A year ago, Cameron Normand's life got a whole lot bigger. She got married, then moved into a large home in Alexandria, Virginia, that could accommodate her, her new husband, and his four children. But even with the extra space, the house needed an update—starting in the kitchen. Now feeding four growing step-kids ranging in age from 9 to 16, there just wasn't enough counter or storage space, and there definitely wasn't a place to hang backpacks and jackets when everyone got home from school. So, Normand hired Zoe Feldman Design to give the kitchen a family-friendly face lift that would make the space as beautiful as it is functional.
Here, Feldman walks us through the renovation.
Reconfigure the Space
First, they did some major construction to turn a non-functioning area and utility closet between the kitchen and the garage into a mudroom and butler's pantry. "Historically, a butler's pantry is where a staff might prep for dinner parties between the dining room and kitchen," explains Feldman. "But here, it will be used as a large pantry, wine area, with some additional appliances and overflow for storage and food prep."
Make It Kid-Friendly
Feldman decided to leave the pantry open so everyone in the family could have easy access. But with such a clear view into the space, it was important that it wouldn't look messy. They chose to use baskets for storage, which meant that produce and dry goods would remain out-of-sight. They also went with darker kitchen cabinetry so it could take more of a beating without showing scuffs and subway tiles on the walls for easier clean-up.
Keep Your Personality
This is actually not the first time Feldman has worked on a project for Normand. Feldman helped design the townhouse she lived in before she got married, and both women decided they wanted some of the spirit of that home infused into the new space. "She had a Palm Beach kind of vibe to her," says Feldman. "She loves bolder and brighter colors and happy tones." They went with a bird fabric on the bench in the mudroom to pay homage to her past life and the clear globes above the island from Rejuvenation are the same ones she had in her old space.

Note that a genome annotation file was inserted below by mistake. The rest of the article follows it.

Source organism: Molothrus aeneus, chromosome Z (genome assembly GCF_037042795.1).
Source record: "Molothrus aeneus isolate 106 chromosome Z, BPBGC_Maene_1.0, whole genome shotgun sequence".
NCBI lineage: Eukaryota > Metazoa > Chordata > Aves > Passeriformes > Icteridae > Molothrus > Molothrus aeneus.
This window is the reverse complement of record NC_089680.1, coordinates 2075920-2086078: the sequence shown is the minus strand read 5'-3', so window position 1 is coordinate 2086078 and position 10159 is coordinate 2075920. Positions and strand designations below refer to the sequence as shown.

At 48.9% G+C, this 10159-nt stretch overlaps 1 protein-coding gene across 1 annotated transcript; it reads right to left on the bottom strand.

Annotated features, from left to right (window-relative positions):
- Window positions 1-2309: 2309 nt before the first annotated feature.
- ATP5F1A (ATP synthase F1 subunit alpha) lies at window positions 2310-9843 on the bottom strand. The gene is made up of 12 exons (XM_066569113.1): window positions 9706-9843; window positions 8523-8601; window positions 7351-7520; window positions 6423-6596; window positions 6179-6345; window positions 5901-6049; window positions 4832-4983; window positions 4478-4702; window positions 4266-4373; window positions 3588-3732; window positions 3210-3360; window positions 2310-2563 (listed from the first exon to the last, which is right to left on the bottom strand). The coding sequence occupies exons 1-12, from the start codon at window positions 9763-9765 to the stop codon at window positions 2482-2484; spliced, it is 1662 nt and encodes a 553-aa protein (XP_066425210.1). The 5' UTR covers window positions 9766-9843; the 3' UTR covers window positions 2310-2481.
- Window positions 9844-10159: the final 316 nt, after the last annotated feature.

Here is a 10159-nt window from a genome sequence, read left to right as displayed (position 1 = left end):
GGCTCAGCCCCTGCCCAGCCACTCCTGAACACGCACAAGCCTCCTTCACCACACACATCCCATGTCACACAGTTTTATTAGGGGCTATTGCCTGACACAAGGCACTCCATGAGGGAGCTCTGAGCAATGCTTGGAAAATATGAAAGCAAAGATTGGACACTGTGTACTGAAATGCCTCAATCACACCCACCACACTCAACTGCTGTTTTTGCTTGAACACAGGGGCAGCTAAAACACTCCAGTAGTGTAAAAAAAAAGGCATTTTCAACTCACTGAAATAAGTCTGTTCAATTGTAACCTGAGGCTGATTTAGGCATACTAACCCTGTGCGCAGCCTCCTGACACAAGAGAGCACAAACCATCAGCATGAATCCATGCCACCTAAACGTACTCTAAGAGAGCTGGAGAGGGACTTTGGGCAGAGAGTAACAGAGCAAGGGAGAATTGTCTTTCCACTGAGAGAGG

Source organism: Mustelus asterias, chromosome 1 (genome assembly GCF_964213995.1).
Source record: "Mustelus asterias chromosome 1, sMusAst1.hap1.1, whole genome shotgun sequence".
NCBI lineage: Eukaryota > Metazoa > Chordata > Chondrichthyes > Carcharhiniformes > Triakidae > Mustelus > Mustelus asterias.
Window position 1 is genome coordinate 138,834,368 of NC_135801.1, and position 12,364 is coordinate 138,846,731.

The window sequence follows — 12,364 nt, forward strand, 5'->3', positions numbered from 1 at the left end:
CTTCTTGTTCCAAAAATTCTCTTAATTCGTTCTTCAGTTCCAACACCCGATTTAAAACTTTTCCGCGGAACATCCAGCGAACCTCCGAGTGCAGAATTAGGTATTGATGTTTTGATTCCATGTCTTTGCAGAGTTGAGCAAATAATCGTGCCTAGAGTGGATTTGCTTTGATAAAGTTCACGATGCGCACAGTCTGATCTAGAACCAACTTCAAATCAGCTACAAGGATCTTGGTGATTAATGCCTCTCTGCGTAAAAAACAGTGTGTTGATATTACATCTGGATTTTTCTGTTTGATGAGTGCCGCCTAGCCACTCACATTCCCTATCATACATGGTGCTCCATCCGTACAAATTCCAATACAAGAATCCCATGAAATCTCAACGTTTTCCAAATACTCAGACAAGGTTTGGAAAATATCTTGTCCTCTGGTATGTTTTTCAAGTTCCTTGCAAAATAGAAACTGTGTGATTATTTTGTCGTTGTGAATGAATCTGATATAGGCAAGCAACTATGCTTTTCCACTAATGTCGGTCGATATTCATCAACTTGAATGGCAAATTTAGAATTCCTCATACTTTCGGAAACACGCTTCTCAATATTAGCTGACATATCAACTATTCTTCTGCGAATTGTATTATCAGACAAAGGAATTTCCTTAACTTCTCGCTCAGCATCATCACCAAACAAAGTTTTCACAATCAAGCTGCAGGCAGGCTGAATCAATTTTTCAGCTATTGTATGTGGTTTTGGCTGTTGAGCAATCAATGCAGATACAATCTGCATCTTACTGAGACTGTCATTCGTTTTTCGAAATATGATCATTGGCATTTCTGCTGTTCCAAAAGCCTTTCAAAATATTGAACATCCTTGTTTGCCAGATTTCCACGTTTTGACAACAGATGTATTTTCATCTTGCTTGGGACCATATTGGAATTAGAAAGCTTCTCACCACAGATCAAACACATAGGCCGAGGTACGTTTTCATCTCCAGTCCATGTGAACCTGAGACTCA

Globe-lighting is great for the center of the room because it gives a more overall light. "And brass is very much a historic metal that goes with our elevated industrial vibe," says Feldman. She loves the idea of a space feeling like the polished version of what it is meant to be. "We no longer live in a world where people don't see your spaces, especially on the first level. Almost everything [in your home] is public access, so its got to be stylized." And when it comes to styling, the designer loves mixing metals. "You don't want everything black, everything brass, or everything anything," she says. "We want it to feel layered and organic." In the kitchen they went with brass knobs and handles—because they felt warmer than traditional chrome—and a copper sink.
Elevate Through Paint
"Often times if we're being budget conscious, we 'elevate through paint,'" says Feldman. "You can make cabinetry that isn't the most expensive look really nice by painting it." Feldman opted for two colors for the kitchen cabinets to ensure it didn't feel too heavy: a lighter hue for the top cabinets, Farrow & Ball Teresa's Green, which makes the space feel bigger, and a darker shade, Farrow & Ball Down Pipe, on the bottom to create a foundation. Dark gray continued on into the pantry. Since you can see the backspace when you're standing in the kitchen, Feldman wanted a thread that made the rooms feel cohesive. She also used open wood shelving to warm up the pantry and tie into the wood floors.
Decorate with Purpose
Feldman recommends decorating utilitarian spaces like kitchen and pantries with pieces that are functional but don't get used very often, like a cheese board, a tea set, or something you got for your wedding. "You can integrate family photos or art," she says. "But I also love hanging a cutting board in open shelving or putting potted herbs in the window. We try and make decorations useful and not too trite."